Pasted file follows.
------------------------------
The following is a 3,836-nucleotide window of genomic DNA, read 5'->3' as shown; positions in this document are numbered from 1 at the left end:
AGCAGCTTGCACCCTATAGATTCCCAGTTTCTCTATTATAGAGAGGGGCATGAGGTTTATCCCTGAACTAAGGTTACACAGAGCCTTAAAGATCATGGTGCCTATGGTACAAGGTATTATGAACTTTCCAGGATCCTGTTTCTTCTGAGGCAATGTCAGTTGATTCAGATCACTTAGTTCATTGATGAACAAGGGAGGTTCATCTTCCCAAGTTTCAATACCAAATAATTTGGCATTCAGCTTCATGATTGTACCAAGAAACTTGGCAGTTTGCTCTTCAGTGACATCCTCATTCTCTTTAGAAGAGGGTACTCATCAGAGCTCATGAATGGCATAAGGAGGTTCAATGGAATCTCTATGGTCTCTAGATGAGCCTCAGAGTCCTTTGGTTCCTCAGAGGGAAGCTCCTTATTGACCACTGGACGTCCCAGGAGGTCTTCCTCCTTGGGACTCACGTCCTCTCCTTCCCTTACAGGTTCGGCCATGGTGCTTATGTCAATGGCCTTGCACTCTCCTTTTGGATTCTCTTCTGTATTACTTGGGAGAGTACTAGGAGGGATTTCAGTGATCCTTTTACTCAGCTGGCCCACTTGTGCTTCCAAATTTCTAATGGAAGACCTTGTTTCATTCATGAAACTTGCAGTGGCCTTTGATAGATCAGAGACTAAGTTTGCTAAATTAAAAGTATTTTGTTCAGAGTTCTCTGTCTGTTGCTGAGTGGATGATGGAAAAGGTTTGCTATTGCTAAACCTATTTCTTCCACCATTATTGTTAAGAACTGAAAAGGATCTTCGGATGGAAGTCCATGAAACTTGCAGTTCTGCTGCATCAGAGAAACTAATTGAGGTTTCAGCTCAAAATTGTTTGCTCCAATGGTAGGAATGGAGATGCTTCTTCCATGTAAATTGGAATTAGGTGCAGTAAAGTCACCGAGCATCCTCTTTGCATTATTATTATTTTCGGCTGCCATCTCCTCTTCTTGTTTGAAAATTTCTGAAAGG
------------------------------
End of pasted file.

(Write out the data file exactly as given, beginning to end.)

The following is a 3,836-nucleotide window of genomic DNA, read 5'->3' as shown; positions in this document are numbered from 1 at the left end:
AGCAGCTTGCACCCTATAGATTCCCAGTTTCTCTATTATAGAGAGGGGCATGAGGTTTATCCCTGAACTAAGGTTACACAGAGCCTTAAAGATCATGGTGCCTATGGTACAAGGTATTATGAACTTTCCAGGATCCTGTTTCTTCTGAGGCAATGTCAGTTGATTCAGATCACTTAGTTCATTGATGAACAAGGGAGGTTCATCTTCCCAAGTTTCAATACCAAATAATTTGGCATTCAGCTTCATGATTGTACCAAGAAACTTGGCAGTTTGCTCTTCAGTGACATCCTCATTCTCTTTAGAAGAGGGTACTCATCAGAGCTCATGAATGGCATAAGGAGGTTCAATGGAATCTCTATGGTCTCTAGATGAGCCTCAGAGTCCTTTGGTTCCTCAGAGGGAAGCTCCTTATTGACCACTGGACGTCCCAGGAGGTCTTCCTCCTTGGGACTCACGTCCTCTCCTTCCCTTACAGGTTCGGCCATGGTGCTTATGTCAATGGCCTTGCACTCTCCTTTTGGATTCTCTTCTGTATTACTTGGGAGAGTACTAGGAGGGATTTCAGTGATCCTTTTACTCAGCTGGCCCACTTGTGCTTCCAAATTTCTAATGGAAGACCTTGTTTCATTCATGAAACTTGCAGTGGCCTTTGATAGATCAGAGACTAAGTTTGCTAAATTAAAAGTATTTTGTTCAGAGTTCTCTGTCTGTTGCTGAGTGGATGATGGAAAAGGTTTGCTATTGCTAAACCTATTTCTTCCACCATTATTGTTAAGAACTGAAAAGGATCTTCGGATGGAAGTCCATGAAACTTGCAGTTCTGCTGCATCAGAGAAACTAATTGAGGTTTCAGCTCAAAATTGTTTGCTCCAATGGTAGGAATGGAGATGCTTCTTCCATGTAAATTGGAATTAGGTGCAGTAAAGTCACCGAGCATCCTCTTTGCATTATTATTATTTTCGGCTGCCATCTCCTCTTCTTGTTTGAAAATTTCTGAAAGG